News Video | Policy | GPs | Hospitals | Medical | Mental Health | Welfare | Search

 

Chew Your Way to Healthy Teeth

15 June 2005

Chew Your Way to Healthy Teeth

Sugarfree gum recognised as a valuable step in the dental health routine

15 June 2005 - It’s refreshing, it’s fun and it’s good for your teeth – so why not include it in your dental health routine? Chewing sugarfree gum plays a valuable role in maintaining the health of your teeth, as recognised by the New Zealand Dental Association (NZDA).

According to the Minister of Health’s ‘Implementing the New Zealand Strategy 2004” report, all New Zealanders experience diseases of the teeth and gums at some stage in their lives. A lack of dental hygiene can cause ‘pain and discomfort and can often lead to general health problems, poor nutrition and a loss of self esteem’1.

“Brushing, flossing and rinsing are of course the first essential steps to maintaining healthy teeth and gums. Chewing sugarfree gum comes into the equation by stimulating saliva, which neutralises plaque acid that can build up on your teeth after eating or drinking,” said Dr David Crum, Executive Director of the NZDA.

Studies have proven that chewing Extra sugarfree gum for approximately 20 minutes after eating and/or drinking can provide significant benefits to dental health by stimulating saliva2.

Saliva is the body's own natural protection for your mouth and teeth and is the source of the same types of calcium and phosphate compounds that occur naturally in the teeth. When saliva is stimulated by chewing, it has a much greater concentration of the minerals that help maintain healthy teeth.

Chewing sugarfree gum is therefore a great way to help protect your teeth when you’re on the go. The best times to chew sugarfree gum is after meals, snacks and drinks, when plaque acid from eating and/or drinking builds up on teeth.

“The health benefits of chewing sugarfree gum have been well documented, and the convenience and portability of chewing gum really makes it your best friend between brushing – while there is no substitute for brushing, chewing sugarfree gum is a great way to take care of your teeth when you are unable to brush,” said Richard Dodds, Managing Director of The Wrigley Company, New Zealand.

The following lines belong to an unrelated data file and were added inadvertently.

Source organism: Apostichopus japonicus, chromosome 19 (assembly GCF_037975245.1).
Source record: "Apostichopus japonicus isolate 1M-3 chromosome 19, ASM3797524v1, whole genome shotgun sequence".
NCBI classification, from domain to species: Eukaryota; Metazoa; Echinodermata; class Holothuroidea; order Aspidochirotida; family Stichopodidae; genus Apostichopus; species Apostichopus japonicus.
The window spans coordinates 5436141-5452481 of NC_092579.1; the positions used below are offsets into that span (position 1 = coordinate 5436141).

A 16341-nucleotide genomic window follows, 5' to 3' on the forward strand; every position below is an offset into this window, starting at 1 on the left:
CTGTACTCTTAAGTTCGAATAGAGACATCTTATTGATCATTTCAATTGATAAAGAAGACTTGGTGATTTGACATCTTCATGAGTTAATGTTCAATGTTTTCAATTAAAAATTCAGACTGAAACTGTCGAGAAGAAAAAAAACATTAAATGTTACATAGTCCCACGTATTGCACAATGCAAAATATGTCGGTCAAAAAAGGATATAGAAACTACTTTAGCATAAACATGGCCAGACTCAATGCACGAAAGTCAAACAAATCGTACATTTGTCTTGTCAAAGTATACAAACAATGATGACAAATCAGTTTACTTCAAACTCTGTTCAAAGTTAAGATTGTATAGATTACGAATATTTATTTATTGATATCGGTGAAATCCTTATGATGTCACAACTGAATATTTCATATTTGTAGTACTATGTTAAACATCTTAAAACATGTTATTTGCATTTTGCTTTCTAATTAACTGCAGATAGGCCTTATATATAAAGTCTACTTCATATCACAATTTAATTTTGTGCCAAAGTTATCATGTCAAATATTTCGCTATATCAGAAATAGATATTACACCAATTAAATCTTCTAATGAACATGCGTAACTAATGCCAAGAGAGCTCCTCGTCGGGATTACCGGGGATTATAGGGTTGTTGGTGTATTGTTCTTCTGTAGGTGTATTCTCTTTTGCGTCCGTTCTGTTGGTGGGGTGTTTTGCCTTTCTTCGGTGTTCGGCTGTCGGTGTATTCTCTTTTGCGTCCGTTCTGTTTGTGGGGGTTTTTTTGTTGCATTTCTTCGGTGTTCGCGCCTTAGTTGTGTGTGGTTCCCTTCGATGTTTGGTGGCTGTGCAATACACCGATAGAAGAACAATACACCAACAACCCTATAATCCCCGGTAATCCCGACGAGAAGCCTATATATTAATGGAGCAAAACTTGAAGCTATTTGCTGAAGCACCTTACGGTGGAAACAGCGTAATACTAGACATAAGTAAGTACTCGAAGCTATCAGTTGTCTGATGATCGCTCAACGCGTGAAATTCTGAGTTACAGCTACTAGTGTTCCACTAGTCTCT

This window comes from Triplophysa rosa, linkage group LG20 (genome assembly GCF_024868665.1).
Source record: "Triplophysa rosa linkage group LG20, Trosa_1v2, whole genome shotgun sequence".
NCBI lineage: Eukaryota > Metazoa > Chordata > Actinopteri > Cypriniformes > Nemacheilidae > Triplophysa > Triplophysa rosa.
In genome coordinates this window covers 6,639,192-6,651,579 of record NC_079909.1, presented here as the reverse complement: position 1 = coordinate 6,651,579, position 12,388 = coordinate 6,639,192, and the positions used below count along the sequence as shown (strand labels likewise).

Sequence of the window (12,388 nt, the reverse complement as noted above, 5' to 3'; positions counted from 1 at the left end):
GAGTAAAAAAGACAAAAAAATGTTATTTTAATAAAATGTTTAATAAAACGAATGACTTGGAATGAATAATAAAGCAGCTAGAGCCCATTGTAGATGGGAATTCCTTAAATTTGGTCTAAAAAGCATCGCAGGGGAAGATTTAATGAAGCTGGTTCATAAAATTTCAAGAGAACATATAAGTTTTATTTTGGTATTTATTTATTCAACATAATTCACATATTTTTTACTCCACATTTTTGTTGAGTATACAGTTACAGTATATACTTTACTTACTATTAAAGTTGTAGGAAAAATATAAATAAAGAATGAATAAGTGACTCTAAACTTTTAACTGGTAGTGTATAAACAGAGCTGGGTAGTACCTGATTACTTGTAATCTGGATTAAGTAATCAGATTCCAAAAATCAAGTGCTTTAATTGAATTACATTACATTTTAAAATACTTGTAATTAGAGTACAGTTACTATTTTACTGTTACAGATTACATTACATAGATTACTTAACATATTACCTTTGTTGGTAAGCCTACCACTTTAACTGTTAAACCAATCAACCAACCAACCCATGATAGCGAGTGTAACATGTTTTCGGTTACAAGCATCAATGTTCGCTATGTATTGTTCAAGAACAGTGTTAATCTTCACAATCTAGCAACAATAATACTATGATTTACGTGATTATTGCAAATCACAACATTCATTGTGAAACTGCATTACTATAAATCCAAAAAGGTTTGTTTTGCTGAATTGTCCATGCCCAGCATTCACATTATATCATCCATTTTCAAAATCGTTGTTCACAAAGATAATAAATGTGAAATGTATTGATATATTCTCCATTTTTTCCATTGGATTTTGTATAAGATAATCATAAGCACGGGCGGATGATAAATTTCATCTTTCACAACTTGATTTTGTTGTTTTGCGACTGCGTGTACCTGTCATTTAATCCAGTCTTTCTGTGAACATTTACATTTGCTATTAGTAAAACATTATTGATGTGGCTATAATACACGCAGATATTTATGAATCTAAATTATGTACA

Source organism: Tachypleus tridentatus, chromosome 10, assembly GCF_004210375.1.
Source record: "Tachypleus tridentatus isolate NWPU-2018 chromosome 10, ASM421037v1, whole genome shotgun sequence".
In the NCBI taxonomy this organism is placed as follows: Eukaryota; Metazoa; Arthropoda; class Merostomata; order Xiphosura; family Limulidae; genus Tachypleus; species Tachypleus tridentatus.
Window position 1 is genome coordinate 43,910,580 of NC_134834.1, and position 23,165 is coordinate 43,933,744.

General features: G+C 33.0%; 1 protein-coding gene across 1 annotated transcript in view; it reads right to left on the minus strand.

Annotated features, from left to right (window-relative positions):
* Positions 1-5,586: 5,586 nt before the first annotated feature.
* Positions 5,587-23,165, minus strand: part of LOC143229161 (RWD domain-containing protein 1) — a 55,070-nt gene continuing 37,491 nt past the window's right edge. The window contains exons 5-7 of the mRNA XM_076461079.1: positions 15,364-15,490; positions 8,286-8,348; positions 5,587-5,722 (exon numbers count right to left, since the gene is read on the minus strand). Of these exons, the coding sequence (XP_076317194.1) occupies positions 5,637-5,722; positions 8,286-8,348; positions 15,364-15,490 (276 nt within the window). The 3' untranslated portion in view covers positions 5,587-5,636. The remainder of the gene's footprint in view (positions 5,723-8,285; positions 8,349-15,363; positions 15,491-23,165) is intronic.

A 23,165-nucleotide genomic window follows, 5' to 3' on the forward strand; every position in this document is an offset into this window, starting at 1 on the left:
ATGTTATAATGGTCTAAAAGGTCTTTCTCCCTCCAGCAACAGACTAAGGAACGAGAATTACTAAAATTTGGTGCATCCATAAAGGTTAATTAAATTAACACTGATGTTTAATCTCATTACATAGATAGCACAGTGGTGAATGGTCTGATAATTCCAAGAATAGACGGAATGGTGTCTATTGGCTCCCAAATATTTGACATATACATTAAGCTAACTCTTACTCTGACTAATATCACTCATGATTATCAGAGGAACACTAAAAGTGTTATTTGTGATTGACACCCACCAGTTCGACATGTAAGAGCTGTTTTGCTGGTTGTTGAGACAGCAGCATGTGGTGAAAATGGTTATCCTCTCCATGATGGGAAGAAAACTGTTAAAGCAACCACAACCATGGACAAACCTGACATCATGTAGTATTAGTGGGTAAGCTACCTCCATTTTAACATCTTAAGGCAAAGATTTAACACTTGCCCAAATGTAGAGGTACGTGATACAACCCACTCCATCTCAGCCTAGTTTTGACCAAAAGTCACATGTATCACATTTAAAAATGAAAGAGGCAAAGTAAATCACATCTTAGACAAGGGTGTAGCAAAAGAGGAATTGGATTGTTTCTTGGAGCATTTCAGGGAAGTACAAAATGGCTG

Extra is New Zealand’s favourite sugarfree gum and is widely available in a range of flavours to suit all preferences including Spearmint, Peppermint, Sweet Mint, Peach, as well as Extra for Kids, Extra White Peppermint and White Fruit, and Extra Professional. Extra Drops are also available in refreshing Orange, Wild Berry, Lemon and Wild Mint.

ENDS

© Scoop Media

 
 
 
Culture Headlines | Health Headlines | Education Headlines

 

Reuben Moss' Property is Theft! & Kaitani at The Physics Room

Property is Theft! continues Moss’ interest in the contemporary urban environment as a space controlled by pulsing and unequal flows of capital and labour. Kaitani features work by the University of Canterbury Fijian Students Association and Kulimoe’anga Stone Maka. More>>


Handcrafted Form: Rare Treasures From Japan

This unique exhibition at Expressions Whirinaki represents 90 everyday objects made by contemporary Japanese artisans who employ various traditional craft techniques made in regional workshops. The works used in daily life are crafted from raw materials with techniques appropriate to bringing out the best of its medium, balancing ease of use with aesthetic appeal. More>>

Howard Davis Article: A Musical Axis - Brahms, Wagner, Sibelius

Brahms' warm and exquisitely subtle Symphony No. 3 in F major, Wagner's irrepressibly sentimental symphonic poem Siegfried Idyll, and Sibelius' chilling and immensely challenging Violin Concerto in D minor exemplify distinct stages of development in a tangled and convoluted series of skirmishes that came to define subsequent disputes about the nature of post-Romantic orchestral writing well into the following century. More>>

Scoop Review Of Books: A Pale Ghost Writer

Reviewed by Ruth Brassington, Richard Flanagan's new novel is about a novelist hastily ghost-writing the biography of a crook about to go to trial. The reader is kept on a cliff-edge, as the narrator tries to get blood out of his stone man. More>>

New Zealand Wars Commemoration: Witi Ihimaera's Sleeps Standing Moetū

The second of several articles to mark Rā Maumahara, remembering the New Zealand Land Wars. The first was a Q&A with Vincent O’Malley, author of The Great War for New Zealand: Waikato 1800–2000. More>>

ALSO:

 
 
 
 
 

LATEST HEADLINES

  • CULTURE
  • HEALTH
  • EDUCATION
 
 
  • Wellington
  • Christchurch
  • Auckland